Makhani dhal is flavored with ginger, garlic, paste, chili, and tomato sauce.
Since makhani means butter in Indian, it is loaded with lots of it, giving it such a rich flavor.
Dhal tastes great, topped with yogurt or cream, and eaten with naan or chapati. You can also serve it with curry and butter chicken. Yum!
This curry meat stew is packed with potatoes and green peas, and flavored with onions, ghee, garlic, chili, ginger, and garam masala.
While it’s more of a main than a side dish (eaten with naan or chapati), you can also use keema as a filling to samosas.
11. Papri Chat
Papri chat is another popular street food in North India. It’s made with fried wafers (the chapri) and topped with chickpeas, potatoes, yogurt, and tamarind chutney.
The dish is seasoned with cilantro, mint, and other spices, giving it a sweet, sour, and tangy flavor.
It’s crisp and creamy, too, which makes it even more irresistible. Add this to your menu, and your friends will thank you forever.
12. Bombay Potato
Bombay potato is a hearty side dish that’s packed with so much flavor.
It’s prepared by frying cubed and boiled potatoes and seasoning them with salt, pepper, garam masala, turmeric, mustard seeds, curry, chili powder, and garlic.
Just imagine all those beautiful flavors in one dish!
Chole is a curry made with chickpeas and is normally served with puri, naan, or roti.
The chickpeas are mixed with tomatoes, onions, garlic and ginger pastes, and of course, curry. This one’s definitely a crowd-pleaser!
Who can resist a sweet, spicy, and tangy chutney? It’s the quintessential Indian sauce, and I love it!
Whether it’s a sweet mango chutney, a rich tamarind chutney, or a refreshing tomato chutney, you can’t go wrong. It’s a must-have at every Indian-themed party!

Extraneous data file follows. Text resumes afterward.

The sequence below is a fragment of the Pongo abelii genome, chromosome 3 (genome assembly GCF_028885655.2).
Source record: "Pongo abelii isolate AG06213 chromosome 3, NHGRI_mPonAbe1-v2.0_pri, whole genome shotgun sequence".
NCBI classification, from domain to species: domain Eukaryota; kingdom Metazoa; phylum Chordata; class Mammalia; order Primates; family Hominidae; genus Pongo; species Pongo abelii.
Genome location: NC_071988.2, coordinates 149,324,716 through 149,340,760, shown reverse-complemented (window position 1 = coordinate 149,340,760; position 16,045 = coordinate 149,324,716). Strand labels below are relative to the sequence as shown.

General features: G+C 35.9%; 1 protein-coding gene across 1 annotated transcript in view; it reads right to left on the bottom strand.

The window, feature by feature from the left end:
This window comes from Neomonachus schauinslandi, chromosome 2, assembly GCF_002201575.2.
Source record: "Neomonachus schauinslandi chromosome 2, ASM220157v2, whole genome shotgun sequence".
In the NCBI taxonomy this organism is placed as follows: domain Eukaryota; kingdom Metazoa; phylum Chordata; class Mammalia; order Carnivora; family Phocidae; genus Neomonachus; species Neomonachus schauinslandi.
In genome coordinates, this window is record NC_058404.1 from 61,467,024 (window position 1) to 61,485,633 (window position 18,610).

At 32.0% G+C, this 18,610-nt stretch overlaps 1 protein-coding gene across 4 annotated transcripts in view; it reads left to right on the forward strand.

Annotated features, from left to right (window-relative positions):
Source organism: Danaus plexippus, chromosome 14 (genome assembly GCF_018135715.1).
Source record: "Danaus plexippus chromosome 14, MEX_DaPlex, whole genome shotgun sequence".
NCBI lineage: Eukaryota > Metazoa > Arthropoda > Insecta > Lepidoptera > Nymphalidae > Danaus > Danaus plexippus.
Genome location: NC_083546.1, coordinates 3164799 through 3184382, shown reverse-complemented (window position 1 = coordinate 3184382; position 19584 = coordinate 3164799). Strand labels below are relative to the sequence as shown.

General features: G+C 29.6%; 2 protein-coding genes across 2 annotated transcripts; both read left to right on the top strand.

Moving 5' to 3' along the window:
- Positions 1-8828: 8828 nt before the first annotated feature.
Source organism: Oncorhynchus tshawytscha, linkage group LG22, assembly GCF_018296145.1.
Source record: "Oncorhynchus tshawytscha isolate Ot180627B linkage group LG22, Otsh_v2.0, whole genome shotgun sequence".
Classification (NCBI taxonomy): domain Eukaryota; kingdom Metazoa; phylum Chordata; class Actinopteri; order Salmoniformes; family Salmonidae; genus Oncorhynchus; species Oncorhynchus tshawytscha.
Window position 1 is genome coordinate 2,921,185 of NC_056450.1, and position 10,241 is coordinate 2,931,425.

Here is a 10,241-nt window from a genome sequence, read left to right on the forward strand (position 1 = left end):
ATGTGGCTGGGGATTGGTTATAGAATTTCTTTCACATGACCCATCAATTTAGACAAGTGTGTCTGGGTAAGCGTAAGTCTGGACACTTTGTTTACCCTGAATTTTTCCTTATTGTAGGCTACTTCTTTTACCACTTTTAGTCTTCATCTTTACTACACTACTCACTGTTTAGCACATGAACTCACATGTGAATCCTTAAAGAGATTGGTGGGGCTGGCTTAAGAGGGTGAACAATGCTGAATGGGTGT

15. Palak Paneer
This vegetarian dish is so rich, creamy, and just downright delightful.
I’m not a vegetarian, but palak paneer is one of my go-to dishes to order at an Indian restaurant. It’s just that delicious.
Palak paneer is a combination of cottage cheese and spinach, flavored with various Indian spices. It may be simple, but it’s so yummy.
Serve it with any flatbread for a side dish that’s to die for.
Upma is a porridge made with rice flour or dry semolina. It makes a great side to rich Indian dishes since it’s a bit on the bland side.
You can serve it as is, or flavor it with nuts, beans, and spices. Some Indian regions even add shredded coconut, corn, and milk to give it a creamier flavor.
Samosa is another one of my favorite Indian sides. Like the Mexican empanada, samosa is a fried or baked pastry filled with a meat or vegetable filling.
It comes in different shapes, such as a triangle, a cone, or a half-moon.
Samosas are crisp on the outside and savory and juicy on the inside. Traditionally, the pastry is made with maida flour and ghee, but you can use filo pastry, too!
As for the filling, you can use minced meat and spinach, and infuse with garam masala and other spices.
You can eat the savory dish on its own or serve it as a side with chutney and yogurt.
Samosas have a sweet variety, too, with a fruit filling such as mango, pomegranate and raisins.
18. Malai Kofta
Malai kofta are veggie-based meatballs that are perfect for your vegetarian friends.
They’re made with mashed potatoes, beans, carrots, corn, and peas, which are then infused with spices and paneer or cheese.
Serve malai kofta with naan or on the side of rice for a hearty, but healthy meal.
Who says you can’t serve dessert as a side dish? Rasgulla are round dumplings made with chena and semolina dough.
They’re cooked in a sugar-based syrup, giving them such a sweet flavor.
Modak is another popular Indian dessert. It’s a steamed, fried, or boiled dumpling with a sweet filling.
The dumpling is made with rice or wheat flour and maida flour, while the filling is made with grated coconut and jaggery or cane sugar.
Other varieties of modak use bananas, saffron, and nutmeg as the filling.
According to Hindu belief, modak is the favorite sweet treat of the god Ganesha. As such, it is commonly used as a religious offering during the Ganesh Chaturthi festival.
Last on our list is the barfi, an Indian dessert made with milk. It got its name from the Persian word barf, meaning snow.
It is made by combining condensed milk, sugar, and ghee, giving it that snowy ice characteristic. It can be served as is or flavored with nuts, fruits, saffron, and rose water.